Theresa May has offered MPs a vote on whether to hold a second Brexit referendum as she unveiled a desperate last-ditch package aimed at saving her ailing premiership.
Ahead of a planned vote on the Withdrawal Agreement Bill in the first week of June, May said she would allow the House of Commons to decide if it wanted to have a new public vote on the deal.
In a speech near Charing Cross that sought to persuade Labour MPs and Remain supporters to vote for her withdrawal agreement — but immediately enraged Conservative Brexiteers — May also said Parliament would be allowed to decide a "customs compromise" likely to involve a temporary customs union with the EU.
Leave-backing Tory MPs who voted for the deal last time round responded to May's speech by signalling that they would now vote against it in June.
Simon Clarke, a close ally of Boris Johnson, tweeted:
David Davis, Dominic Raab and Jacob Rees-Mogg also indicated they were likely to vote against the withdrawal agreement bill, as did Iain Duncan Smith, Anne Marie-Trevelyan and Charlie Elphicke.
Jeremy Corbyn signalled the Labour Party would vote against the deal again. “We will of course look seriously at the details of the Withdrawal Agreement Bill when it is published. But we won't back a repackaged version of the same old deal - and it’s clear that this weak and disintegrating government is unable deliver on its own commitments," he said.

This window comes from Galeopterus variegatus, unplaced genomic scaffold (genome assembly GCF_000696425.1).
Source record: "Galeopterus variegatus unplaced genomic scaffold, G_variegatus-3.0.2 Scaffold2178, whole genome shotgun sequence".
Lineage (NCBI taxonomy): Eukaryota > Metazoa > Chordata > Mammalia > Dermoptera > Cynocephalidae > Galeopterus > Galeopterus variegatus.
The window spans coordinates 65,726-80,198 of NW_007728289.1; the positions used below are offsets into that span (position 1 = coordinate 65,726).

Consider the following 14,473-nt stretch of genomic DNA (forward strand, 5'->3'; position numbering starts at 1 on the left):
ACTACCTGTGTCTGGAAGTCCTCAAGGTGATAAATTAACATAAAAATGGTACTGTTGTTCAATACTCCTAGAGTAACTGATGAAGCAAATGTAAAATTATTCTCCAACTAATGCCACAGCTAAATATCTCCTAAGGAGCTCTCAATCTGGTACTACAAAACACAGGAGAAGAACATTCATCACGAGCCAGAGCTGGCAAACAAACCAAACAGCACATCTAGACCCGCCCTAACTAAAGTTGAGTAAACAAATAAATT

Some Labour MPs also rejected May's proposals. Ben Bradshaw said: "This is a step in the right direction finally from Mrs May, but without a public vote being on the face of the bill with government backing, I can’t see Labour MPs backing it”. Another agreed that Labour remainers were unlikely to back it, telling BuzzFeed News that “it seems like it from initial reactions.”
The Democratic Unionist Party said the "fatal flaws" of the deal remain.
In her pitch to MPs, May offered a new Workers' Rights Bill to guarantee that the UK follows Brussels rules on workers' rights at a minimum.
She also said the UK would match EU regulations on environmental protections — another demand of Labour MPs.
But the prospects of the deal passing look slim with the number of rebels rising rather than falling.
In what could be her last major speech on Brexit as prime minister, May told employees at PriceWaterhouse Coopers: "This is a great time to be alive. A great future awaits the United Kingdom."